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The Sprint Review should never be considered a gate to releasing value

Last post 06:20 pm August 11, 2021 by Thomas Owens
3 replies
02:25 pm August 11, 2021

We have in the Scrum guide

"an Increment may be delivered to stakeholders prior to the end of the Sprint. The Sprint Review should never be considered a gate to releasing value."

I understand it as releasing the increment to users before the end of sprint. So in this case does it implies the possibility to get end user feedback so we can discuss with stakeholders what feedbacks can be taken as priority for next sprint ? or each increment if 'Done' will be demonstrated to stakeholders in mid of sprint itself before it gets released ?.


05:34 pm August 11, 2021

does it implies the possibility to get end user feedback so we can discuss with stakeholders what feedbacks can be taken as priority for next sprint ?

You might even get feedback and adjust priorities before the end of the current Sprint. This could then allow the Sprint Goal to be better met.

or each increment if 'Done' will be demonstrated to stakeholders in mid of sprint itself before it gets released ?

Perhaps the best way to get feedback mid-Sprint would be to release work as soon as it is Done. By definition, Done work ought to be immediately usable and of release quality.

05:39 pm August 11, 2021

Although the sprint review is where the stakeholders most participate in, they also interact with the PO when discussing product value whenever the PO sees fit, and can also interact with the Developers whenever they need further information whilst working on a PBI. 

As an increment is born as soon as a PBI has met the sprints DoD, and as an increment must be in a releasable state due to it being compliant with the DoD, the PO can decide to release the increment at anytime during the sprint. 

06:20 pm August 11, 2021

My understanding is that one of the motivating factors behind putting an explicit statement that the Sprint Review is not a gate to releasing value came from the software community, who was trying to reconcile the Sprint Review with the practice of Continuous Deployment, where the software may be released as frequently as many times per day. However, this may also be applicable to any environment where a useable Increment may be turned over to stakeholders at any point in time. The intention is to say that at least one Increment is delivered to stakeholders at some point in the Sprint, and it may be before the Sprint Review happens.

In the case where you do have multiple releases of Increments, there is nothing that says that you can't get feedback or discuss with stakeholders. I'd even suggest that if you are releasing frequently, it's very important that the Product Owner have these discussions with stakeholders. However, I'm not sure that it makes sense to involve the whole team, that it's necessary to have these intermediate events, or that the Sprint Review can be replaced entirely.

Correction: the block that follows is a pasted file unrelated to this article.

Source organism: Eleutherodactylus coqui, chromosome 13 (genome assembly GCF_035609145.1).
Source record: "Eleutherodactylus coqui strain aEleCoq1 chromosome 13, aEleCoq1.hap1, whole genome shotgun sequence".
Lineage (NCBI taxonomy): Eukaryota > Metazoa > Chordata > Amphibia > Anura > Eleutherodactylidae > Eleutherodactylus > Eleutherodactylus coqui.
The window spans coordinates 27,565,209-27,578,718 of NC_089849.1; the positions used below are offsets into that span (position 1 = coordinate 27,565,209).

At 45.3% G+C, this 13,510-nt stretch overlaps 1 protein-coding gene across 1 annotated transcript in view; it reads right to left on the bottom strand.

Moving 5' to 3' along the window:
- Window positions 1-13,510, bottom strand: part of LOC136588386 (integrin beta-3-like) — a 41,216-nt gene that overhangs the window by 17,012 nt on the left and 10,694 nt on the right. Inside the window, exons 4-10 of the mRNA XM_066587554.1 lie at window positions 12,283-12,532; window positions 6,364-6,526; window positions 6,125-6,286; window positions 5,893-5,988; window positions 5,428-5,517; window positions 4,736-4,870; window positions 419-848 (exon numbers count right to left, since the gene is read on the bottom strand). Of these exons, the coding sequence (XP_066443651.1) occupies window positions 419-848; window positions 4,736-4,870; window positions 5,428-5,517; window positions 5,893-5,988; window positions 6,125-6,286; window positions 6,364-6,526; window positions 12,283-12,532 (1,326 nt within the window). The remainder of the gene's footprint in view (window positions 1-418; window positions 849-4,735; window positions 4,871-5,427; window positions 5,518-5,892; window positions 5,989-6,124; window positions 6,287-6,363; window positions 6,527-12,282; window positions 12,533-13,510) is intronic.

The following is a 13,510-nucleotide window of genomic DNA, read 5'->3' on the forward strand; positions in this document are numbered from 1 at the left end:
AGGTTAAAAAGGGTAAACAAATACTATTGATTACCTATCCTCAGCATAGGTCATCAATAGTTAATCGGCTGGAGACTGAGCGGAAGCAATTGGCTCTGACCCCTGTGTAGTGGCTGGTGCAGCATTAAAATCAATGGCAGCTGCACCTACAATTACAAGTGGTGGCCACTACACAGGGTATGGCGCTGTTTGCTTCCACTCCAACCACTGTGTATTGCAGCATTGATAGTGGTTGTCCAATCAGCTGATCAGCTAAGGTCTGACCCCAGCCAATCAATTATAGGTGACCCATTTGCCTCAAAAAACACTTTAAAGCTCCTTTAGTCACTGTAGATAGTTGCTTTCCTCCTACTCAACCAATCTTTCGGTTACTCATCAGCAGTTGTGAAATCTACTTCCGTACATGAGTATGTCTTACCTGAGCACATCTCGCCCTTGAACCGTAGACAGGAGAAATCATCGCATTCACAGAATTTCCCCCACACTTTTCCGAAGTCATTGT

Involving the whole team, or even subsets of the team, in frequent discussions and demonstrations with stakeholders takes the team away from their other work. Primarily, the "other work" is progress toward the Sprint Goal, but it also includes refinement and any other non-product work that they need to do. In other words, it can decrease the overall effectiveness of the team.

It may also not be necessary. The users and key stakeholders are probably busy people. One of the factors to consider when selecting a Sprint length is the ability to synchronize with these key stakeholders at the Sprint Review. Even if you're releasing more often than toward the end of a Sprint, the people who you would discuss the changes with or demonstrate the changes to may not be available more frequently.

Finally, if you end up changing the fundamental artifacts, events, and roles in Scrum, you no longer have Scrum. There's nothing wrong with not having or using Scrum and it may work for you. However, there are good reasons to set aside a specific, regular event for synchronization between the Scrum Team and key stakeholders. That event is the Sprint Review. Dropping definitely leads to a "not Scrum" situation and the team would need to mitigate the risks associated with losing this synchronization period in some other way.

In short, there's nothing stopping you from reviewing more frequently than once a Sprint. There's also nothing stopping you from reviewing less frequently. It's all about balancing risks and trade-offs. Scrum's solution is that regardless of release frequency, there is a synchronization period once per Sprint and this tends to work well for a lot of teams in a lot of contexts.

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